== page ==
Program People to Behave like a Trout Behavior Modification

Behavior Modification — Program People To Behave Like A Trout

You may not realize it, but the culture can program people to behave like a trout.  The ongoing programming of our culture is so ingrained that most people don’t notice it.   How about you?

The advertising industry teaches us to chase the outlandish, the trending items, the flashy things. We act just like a school of trout.  We have short attention spans, just like our fishy friends.  The anglers who design social programming understand how to manipulate and cultivate psychological triggers to maximize their “return on investment.”

They learn to make the right lures, and they know how to get us to buy what they are selling.  It doesn’t matter if we don’t need it.  They will create the need and make sure we will buy it.  What’s behind this programming?

Unmasking Behavior Modification

The development of media as a selling tool began in the modern age with the first films in the 1920s.  The German propaganda department pioneered the advertising machine, using focus groups and response ratings at showings. “Triumph of the Will” is a propaganda film created in post-war Germany (1935), is the most famous.

“The most controversial issues of the twenty-first century will pertain to the ends and means of modifying human behavior and who shall determine them.  The first educational question will not be ‘what knowledge is of the most worth?’ but ‘what kinds of human beings do we wish to produce?’ The possibilities virtually defy our imagination.” — John Goodlad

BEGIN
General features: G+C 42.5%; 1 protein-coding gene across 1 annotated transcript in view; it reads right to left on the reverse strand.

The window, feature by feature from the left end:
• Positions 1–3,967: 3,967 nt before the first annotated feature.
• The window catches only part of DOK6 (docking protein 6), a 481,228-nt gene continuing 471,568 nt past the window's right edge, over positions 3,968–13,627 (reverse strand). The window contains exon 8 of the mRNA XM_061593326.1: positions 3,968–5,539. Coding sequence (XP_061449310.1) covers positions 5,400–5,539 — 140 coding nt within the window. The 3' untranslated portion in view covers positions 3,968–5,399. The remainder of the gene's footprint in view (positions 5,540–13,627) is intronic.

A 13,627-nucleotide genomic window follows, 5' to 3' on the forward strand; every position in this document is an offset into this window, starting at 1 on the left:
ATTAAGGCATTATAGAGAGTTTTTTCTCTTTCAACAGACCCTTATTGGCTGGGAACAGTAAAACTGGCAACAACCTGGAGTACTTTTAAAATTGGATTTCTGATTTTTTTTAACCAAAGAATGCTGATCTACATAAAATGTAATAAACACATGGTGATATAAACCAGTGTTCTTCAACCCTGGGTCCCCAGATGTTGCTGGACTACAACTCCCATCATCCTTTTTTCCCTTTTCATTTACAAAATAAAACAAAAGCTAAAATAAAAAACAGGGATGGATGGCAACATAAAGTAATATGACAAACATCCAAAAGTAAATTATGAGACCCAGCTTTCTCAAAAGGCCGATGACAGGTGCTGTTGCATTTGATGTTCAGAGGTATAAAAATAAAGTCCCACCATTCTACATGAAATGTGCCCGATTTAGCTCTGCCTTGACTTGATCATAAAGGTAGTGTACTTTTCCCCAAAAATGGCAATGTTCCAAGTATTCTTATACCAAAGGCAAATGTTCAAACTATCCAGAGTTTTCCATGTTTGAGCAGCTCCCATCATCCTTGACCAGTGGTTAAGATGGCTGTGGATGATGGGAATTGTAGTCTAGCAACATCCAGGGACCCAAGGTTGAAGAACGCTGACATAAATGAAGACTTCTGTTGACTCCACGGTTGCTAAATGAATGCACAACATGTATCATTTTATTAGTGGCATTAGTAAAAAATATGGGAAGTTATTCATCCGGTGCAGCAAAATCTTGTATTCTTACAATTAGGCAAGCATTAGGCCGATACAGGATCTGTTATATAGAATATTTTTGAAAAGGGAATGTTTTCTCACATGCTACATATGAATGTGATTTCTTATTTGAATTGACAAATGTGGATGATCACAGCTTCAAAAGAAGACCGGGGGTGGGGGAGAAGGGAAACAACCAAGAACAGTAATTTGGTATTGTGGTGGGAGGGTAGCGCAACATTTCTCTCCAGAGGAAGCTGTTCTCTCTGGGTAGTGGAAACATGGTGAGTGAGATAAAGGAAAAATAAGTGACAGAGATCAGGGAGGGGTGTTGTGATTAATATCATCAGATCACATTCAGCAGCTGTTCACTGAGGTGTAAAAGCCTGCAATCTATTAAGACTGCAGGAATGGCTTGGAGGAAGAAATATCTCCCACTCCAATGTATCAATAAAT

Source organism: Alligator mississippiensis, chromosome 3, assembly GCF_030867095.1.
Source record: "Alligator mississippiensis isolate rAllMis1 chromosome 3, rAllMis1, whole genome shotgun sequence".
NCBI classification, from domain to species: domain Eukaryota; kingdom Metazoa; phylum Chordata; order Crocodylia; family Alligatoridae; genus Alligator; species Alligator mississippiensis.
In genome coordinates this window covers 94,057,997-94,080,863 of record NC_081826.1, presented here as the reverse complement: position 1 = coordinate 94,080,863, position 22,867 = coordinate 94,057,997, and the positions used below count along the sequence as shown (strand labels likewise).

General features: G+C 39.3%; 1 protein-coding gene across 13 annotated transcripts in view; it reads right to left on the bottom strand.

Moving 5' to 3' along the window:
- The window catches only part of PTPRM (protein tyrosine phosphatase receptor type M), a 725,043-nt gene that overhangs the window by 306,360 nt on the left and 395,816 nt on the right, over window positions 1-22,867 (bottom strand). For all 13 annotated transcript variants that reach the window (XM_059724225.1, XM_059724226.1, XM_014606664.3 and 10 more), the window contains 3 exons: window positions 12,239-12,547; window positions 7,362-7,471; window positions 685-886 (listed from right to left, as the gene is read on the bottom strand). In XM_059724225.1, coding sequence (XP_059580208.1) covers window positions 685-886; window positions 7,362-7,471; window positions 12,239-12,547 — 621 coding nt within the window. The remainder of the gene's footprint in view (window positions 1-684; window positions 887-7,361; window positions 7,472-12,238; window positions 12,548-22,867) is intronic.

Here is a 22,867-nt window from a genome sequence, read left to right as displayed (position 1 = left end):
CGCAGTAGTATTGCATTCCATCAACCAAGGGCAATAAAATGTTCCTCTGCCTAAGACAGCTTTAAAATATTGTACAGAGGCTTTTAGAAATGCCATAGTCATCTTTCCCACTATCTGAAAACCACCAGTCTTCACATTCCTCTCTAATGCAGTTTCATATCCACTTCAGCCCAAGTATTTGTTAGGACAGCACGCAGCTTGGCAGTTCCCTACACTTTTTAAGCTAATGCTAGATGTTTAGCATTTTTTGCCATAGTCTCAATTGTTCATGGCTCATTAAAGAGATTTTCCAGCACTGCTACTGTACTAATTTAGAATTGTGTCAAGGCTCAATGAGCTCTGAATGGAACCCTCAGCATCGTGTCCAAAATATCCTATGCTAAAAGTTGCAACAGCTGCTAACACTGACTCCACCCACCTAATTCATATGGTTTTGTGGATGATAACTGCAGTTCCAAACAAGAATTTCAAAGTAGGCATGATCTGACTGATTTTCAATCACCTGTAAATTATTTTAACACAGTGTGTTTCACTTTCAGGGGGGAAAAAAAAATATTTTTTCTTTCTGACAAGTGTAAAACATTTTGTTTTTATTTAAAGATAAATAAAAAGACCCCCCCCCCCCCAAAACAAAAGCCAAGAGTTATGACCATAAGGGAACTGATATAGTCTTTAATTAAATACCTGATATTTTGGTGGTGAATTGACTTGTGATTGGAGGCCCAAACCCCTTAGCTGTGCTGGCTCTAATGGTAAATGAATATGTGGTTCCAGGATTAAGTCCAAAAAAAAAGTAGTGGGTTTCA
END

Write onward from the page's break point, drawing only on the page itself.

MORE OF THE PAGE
Social manipulation has found it’s the home of the advertising industry, but the roots go back much further.  Today, various organizations use these tactics to sell everything from cars and soap to religious and political ideologies. You’ll see all the same tactics used in propaganda films, from celebrity endorsements and brand recognition to fear, greed, and sex appeal.

They play on our social fears, appeal to our deepest desires. This kind of psychological manipulation is what psychologists call behavior modification.  The techniques themselves are not evil, but how they are applied can be harmful.  It’s based on classical or respondent conditioning along with operant conditioning. These link either positive and negative results to products.  They program people to act the way they want them to and disregard whether the person needs the product.